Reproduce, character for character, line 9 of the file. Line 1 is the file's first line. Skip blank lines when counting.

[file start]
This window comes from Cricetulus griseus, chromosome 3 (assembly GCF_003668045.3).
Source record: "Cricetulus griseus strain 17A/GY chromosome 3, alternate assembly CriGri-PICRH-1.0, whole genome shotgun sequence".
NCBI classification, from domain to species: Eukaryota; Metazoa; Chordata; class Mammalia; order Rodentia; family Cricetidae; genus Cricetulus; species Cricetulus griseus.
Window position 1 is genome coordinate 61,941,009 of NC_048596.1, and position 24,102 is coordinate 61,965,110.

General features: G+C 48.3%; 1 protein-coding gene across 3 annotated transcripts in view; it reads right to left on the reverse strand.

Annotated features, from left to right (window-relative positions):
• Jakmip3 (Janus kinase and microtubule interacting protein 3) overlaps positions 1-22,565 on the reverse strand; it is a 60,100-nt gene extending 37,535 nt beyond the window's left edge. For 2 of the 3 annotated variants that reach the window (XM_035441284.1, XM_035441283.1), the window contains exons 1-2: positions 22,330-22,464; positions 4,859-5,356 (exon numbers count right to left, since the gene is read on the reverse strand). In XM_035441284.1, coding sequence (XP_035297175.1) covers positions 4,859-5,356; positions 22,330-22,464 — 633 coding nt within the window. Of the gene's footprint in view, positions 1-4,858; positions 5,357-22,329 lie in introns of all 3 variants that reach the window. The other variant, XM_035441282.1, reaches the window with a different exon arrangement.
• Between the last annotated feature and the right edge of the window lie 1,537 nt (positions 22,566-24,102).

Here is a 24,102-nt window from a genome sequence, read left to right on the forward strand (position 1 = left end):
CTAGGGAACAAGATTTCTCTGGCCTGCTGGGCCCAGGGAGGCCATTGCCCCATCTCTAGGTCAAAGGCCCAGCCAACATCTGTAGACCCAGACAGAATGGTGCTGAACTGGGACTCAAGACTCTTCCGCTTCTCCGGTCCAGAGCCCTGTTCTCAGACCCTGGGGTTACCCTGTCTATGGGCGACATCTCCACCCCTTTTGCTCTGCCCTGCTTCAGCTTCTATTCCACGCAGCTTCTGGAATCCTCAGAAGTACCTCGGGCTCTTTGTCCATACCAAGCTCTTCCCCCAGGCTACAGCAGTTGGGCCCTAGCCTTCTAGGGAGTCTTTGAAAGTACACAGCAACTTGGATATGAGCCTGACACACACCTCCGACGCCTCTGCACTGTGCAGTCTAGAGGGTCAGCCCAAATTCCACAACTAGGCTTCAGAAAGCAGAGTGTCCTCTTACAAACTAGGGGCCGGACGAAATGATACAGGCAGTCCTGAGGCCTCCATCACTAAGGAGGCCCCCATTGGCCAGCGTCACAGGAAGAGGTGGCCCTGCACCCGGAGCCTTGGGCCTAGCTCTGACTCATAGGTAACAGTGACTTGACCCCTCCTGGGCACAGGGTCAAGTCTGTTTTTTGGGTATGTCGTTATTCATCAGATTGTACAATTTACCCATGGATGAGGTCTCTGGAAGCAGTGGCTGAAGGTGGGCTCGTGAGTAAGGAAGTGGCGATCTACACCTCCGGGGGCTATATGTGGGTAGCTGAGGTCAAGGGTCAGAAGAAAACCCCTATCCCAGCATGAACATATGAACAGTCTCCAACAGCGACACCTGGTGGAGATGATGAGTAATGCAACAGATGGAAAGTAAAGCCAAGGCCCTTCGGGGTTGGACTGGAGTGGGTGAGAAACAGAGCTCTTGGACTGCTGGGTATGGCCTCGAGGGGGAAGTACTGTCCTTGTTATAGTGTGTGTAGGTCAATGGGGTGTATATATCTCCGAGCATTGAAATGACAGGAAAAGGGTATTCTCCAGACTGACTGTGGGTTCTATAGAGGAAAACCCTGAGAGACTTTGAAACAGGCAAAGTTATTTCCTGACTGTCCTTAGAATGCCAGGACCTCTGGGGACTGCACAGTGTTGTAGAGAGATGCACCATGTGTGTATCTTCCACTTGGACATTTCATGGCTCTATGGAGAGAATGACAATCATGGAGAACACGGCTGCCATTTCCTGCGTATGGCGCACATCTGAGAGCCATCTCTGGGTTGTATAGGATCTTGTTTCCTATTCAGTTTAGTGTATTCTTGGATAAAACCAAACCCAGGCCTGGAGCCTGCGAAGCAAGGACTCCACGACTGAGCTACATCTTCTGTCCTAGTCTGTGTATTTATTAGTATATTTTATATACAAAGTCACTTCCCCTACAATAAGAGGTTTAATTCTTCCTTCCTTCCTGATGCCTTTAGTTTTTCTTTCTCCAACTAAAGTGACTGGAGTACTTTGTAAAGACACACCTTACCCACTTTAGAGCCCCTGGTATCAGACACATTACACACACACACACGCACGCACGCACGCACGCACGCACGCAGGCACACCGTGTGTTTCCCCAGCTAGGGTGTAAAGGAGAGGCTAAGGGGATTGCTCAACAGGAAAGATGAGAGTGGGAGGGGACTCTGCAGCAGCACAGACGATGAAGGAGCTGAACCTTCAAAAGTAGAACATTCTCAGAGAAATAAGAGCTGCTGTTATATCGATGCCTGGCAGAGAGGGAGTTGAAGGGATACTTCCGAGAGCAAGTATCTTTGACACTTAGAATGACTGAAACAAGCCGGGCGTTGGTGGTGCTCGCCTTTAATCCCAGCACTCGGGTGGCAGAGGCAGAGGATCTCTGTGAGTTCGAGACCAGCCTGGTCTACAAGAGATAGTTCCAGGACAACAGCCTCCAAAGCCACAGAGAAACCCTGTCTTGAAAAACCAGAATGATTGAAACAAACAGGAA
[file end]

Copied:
Here is a 24,102-nt window from a genome sequence, read left to right on the forward strand (position 1 = left end):